Mass analysis of 1,2-diacylglycerol in cultured rabbit vascular smooth muscle cells. Comparison of stimulation by angiotensin II and endothelin.
We compared the effects of angiotensin II and endothelin on mass levels of 1,2-diacylglycerol, and endogenous activator of protein kinase C, in cultured rabbit vascular smooth muscle cells with the effects of these vasoconstrictors on contractile responses of rabbit aortic strips. At a high concentration (1 microM), both angiotensin II and endothelin induced a biphasic formation of 1,2-diacylglycerol with an early transient phase and a late sustained phase. At this high concentration, angiotensin II caused a transient contraction followed by a gradual relaxation, whereas endothelin caused a slowly developing and sustained contraction. At a low concentration (EC50 for the early phase of 1,2-diacylglycerol formation), angiotensin II also induced a biphasic formation of 1,2-diacylglycerol and caused a transient contraction, but endothelin induced a monophasic formation of 1,2-diacyglycerol with only an early peak. Despite a rapid decrease of 1,2-diacylglycerol, endothelin at this low concentration still caused a sustained contraction. At both the high and low concentrations, the 1,2-diacylglycerol level was sustained higher for angiotensin II, whereas the tension during the late tonic phase of contraction was greater for endothelin. These results suggest that the unique persistent nature of endothelin-induced contraction is not attributed simply to the stimulatory effect of this peptide on the 1,2-diacylglycerol/protein kinase C pathway.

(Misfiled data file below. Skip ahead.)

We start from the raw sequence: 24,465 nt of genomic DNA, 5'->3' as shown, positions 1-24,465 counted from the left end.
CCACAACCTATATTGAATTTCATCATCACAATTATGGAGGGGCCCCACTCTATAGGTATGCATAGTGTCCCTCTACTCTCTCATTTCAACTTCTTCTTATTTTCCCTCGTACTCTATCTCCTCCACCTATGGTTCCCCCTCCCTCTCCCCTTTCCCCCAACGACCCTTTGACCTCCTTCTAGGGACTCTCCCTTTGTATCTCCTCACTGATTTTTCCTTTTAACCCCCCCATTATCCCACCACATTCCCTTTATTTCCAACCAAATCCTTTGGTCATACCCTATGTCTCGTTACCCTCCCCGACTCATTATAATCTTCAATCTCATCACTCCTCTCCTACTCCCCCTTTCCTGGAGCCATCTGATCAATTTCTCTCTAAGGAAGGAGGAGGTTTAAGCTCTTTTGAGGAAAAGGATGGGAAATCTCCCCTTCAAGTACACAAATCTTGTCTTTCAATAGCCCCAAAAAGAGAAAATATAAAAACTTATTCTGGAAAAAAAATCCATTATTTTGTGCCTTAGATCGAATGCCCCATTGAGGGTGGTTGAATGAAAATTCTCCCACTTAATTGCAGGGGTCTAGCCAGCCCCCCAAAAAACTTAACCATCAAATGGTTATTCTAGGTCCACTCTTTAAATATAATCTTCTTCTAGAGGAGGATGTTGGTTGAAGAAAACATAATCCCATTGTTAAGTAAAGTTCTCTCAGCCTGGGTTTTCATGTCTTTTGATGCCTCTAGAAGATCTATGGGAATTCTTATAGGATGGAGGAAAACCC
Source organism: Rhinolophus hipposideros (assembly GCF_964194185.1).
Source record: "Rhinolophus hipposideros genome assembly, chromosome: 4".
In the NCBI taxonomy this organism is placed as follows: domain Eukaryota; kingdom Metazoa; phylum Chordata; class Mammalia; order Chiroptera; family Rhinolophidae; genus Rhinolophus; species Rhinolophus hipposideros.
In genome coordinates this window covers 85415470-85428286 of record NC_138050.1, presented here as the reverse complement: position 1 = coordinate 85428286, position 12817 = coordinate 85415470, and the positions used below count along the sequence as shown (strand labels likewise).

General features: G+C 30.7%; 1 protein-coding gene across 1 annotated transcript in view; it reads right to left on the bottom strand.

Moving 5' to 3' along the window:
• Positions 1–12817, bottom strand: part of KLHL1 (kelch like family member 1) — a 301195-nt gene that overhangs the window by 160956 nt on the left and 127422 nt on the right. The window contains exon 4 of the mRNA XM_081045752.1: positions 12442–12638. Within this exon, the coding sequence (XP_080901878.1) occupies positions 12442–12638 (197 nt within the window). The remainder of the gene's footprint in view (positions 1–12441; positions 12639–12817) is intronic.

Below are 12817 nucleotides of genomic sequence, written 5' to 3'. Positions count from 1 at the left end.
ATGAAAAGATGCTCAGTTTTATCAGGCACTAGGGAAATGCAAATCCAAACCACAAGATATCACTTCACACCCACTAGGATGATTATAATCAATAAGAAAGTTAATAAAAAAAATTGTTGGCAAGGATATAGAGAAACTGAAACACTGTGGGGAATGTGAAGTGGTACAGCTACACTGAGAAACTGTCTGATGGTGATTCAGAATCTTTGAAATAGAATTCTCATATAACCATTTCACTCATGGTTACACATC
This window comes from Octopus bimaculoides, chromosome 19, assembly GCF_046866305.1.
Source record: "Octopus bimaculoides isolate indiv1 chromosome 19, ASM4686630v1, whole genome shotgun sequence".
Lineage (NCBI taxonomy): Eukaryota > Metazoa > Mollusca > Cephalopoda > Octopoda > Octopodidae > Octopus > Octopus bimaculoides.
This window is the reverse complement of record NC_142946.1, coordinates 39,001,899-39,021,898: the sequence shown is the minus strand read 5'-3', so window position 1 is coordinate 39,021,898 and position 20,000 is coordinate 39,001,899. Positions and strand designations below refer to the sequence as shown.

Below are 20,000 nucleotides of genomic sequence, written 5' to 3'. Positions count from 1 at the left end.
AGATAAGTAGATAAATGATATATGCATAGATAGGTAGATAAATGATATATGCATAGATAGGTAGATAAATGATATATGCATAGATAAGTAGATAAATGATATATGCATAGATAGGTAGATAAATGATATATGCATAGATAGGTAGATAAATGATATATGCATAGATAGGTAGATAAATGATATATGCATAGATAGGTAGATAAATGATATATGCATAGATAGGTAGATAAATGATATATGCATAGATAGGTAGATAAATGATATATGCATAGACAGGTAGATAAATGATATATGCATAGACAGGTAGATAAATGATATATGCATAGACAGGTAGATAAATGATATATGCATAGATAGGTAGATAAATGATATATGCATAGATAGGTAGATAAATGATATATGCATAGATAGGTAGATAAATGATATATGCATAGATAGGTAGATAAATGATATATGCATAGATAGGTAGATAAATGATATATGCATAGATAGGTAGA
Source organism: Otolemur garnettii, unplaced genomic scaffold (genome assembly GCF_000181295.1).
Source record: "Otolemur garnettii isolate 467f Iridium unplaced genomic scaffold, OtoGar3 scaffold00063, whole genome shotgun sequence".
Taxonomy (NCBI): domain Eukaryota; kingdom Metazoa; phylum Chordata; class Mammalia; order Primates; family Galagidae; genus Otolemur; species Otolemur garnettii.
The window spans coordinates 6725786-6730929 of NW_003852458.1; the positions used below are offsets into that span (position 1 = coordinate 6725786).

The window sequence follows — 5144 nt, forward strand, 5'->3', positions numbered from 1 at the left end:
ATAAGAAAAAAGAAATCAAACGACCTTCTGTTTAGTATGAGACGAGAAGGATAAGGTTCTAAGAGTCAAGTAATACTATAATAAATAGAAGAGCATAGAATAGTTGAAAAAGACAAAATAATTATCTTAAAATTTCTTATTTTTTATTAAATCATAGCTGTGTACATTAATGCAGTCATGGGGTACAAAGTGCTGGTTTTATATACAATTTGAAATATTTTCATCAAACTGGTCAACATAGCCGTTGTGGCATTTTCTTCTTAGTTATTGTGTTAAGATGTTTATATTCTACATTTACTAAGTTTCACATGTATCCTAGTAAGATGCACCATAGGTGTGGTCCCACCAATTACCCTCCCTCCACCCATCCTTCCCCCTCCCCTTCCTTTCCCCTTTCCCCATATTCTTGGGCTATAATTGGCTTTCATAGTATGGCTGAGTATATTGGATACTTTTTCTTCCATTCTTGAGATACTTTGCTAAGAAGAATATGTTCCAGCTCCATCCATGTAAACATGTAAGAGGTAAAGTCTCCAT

- Copyright © 1990 by American Heart Association